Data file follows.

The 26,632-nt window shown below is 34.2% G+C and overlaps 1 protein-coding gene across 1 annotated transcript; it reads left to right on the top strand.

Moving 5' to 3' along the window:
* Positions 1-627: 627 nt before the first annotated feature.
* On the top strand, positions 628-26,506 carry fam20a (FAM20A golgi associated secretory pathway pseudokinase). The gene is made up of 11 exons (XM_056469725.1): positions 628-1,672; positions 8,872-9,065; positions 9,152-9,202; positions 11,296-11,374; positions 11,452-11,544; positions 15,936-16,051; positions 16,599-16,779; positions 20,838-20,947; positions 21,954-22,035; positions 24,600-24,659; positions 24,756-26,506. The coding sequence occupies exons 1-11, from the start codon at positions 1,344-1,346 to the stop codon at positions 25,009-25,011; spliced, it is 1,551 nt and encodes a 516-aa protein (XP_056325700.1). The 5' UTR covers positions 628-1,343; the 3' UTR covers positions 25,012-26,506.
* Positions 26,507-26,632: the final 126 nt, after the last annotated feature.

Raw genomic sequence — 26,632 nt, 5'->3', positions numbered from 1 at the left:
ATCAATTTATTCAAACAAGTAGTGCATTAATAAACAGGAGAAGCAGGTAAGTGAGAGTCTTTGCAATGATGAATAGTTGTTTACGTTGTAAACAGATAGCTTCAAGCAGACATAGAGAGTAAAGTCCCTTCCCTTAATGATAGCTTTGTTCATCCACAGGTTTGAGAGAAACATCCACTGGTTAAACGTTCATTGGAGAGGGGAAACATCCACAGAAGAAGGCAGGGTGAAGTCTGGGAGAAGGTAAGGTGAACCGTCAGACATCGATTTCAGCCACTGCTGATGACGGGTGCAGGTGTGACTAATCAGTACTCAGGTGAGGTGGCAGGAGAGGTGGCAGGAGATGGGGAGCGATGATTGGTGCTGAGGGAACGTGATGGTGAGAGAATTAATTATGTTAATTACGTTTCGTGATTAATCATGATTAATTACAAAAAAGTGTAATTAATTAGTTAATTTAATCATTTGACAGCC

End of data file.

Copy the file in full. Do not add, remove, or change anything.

The 26,632-nt window shown below is 34.2% G+C and overlaps 1 protein-coding gene across 1 annotated transcript; it reads left to right on the top strand.

Moving 5' to 3' along the window:
* Positions 1-627: 627 nt before the first annotated feature.
* On the top strand, positions 628-26,506 carry fam20a (FAM20A golgi associated secretory pathway pseudokinase). The gene is made up of 11 exons (XM_056469725.1): positions 628-1,672; positions 8,872-9,065; positions 9,152-9,202; positions 11,296-11,374; positions 11,452-11,544; positions 15,936-16,051; positions 16,599-16,779; positions 20,838-20,947; positions 21,954-22,035; positions 24,600-24,659; positions 24,756-26,506. The coding sequence occupies exons 1-11, from the start codon at positions 1,344-1,346 to the stop codon at positions 25,009-25,011; spliced, it is 1,551 nt and encodes a 516-aa protein (XP_056325700.1). The 5' UTR covers positions 628-1,343; the 3' UTR covers positions 25,012-26,506.
* Positions 26,507-26,632: the final 126 nt, after the last annotated feature.

Raw genomic sequence — 26,632 nt, 5'->3', positions numbered from 1 at the left:
ATCAATTTATTCAAACAAGTAGTGCATTAATAAACAGGAGAAGCAGGTAAGTGAGAGTCTTTGCAATGATGAATAGTTGTTTACGTTGTAAACAGATAGCTTCAAGCAGACATAGAGAGTAAAGTCCCTTCCCTTAATGATAGCTTTGTTCATCCACAGGTTTGAGAGAAACATCCACTGGTTAAACGTTCATTGGAGAGGGGAAACATCCACAGAAGAAGGCAGGGTGAAGTCTGGGAGAAGGTAAGGTGAACCGTCAGACATCGATTTCAGCCACTGCTGATGACGGGTGCAGGTGTGACTAATCAGTACTCAGGTGAGGTGGCAGGAGAGGTGGCAGGAGATGGGGAGCGATGATTGGTGCTGAGGGAACGTGATGGTGAGAGAATTAATTATGTTAATTACGTTTCGTGATTAATCATGATTAATTACAAAAAAGTGTAATTAATTAGTTAATTTAATCATTTGACAGCC